The chairman of the House Homeland Security Committee Bennie Thompson said he could subpoena the Salahis if they are not interested in voluntarily attending today's hearing regarding their ability to gain entry into the White House state dinner without any sort of invitation.
"The Salahis' testimony is important to explain how a couple circumvented layers of security at the White House on the evening of a State Dinner without causing alarm," Thompson said in a statement.
Secret Service Director Mark Sullivan agreed to testify this morning, but along with the Salahis, White House Social Secretary Desiree Rogers declined to appear. White House Press Secretary Robert Gibbs said yesterday that White House staff does not testify before Congress, based on the separation of powers.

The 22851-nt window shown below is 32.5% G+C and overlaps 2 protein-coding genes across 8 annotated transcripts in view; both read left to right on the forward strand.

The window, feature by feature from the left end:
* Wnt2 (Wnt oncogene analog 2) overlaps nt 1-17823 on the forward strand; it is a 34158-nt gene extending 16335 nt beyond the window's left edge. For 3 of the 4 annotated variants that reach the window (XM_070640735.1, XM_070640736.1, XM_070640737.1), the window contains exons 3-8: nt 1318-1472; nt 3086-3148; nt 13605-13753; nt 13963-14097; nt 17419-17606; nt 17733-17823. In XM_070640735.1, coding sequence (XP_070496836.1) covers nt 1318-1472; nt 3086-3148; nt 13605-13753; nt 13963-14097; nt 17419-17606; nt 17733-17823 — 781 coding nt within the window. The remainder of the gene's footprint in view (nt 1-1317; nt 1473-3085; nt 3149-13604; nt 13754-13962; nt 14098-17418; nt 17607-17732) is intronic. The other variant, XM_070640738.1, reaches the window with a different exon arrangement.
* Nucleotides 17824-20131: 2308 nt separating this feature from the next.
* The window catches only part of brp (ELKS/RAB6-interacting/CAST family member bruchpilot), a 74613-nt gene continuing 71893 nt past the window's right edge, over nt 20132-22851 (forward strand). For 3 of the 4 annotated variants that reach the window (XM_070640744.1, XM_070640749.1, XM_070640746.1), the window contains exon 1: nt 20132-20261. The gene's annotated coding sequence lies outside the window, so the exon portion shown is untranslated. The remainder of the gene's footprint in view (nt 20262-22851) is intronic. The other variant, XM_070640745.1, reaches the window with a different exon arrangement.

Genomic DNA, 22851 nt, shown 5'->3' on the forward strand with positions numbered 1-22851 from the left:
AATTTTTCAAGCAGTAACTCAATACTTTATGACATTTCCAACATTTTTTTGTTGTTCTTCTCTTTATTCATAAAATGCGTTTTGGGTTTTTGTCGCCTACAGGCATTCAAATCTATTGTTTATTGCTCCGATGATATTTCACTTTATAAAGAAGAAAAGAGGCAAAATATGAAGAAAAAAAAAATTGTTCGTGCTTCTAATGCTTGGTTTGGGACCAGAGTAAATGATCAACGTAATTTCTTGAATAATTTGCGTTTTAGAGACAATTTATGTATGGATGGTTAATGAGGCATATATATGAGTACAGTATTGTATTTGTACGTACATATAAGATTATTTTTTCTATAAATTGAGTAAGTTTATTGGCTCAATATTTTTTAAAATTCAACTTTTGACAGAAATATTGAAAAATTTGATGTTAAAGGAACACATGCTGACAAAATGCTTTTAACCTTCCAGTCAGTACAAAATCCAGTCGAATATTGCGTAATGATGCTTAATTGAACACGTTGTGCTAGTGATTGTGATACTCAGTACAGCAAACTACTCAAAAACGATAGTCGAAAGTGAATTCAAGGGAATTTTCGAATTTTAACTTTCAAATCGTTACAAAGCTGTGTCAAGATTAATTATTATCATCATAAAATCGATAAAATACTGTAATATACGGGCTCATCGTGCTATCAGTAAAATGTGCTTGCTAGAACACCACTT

An aide for Thompson said this morning that no decisions have been made on whether to subpoena Rogers, reports CBS News Capitol Hill Producer Jill Jackson.
Ranking Republican Peter King said Rogers' testimony is more important than the Salahis'.
"The White House should not be allowed to stonewall by refusing the Committee's request that Ms. Rogers testify," he said in a statement. "What is the White House trying to hide?"
If the committee does decide to subpoena Rogers or the Salahis, there could be another hearing on the matter.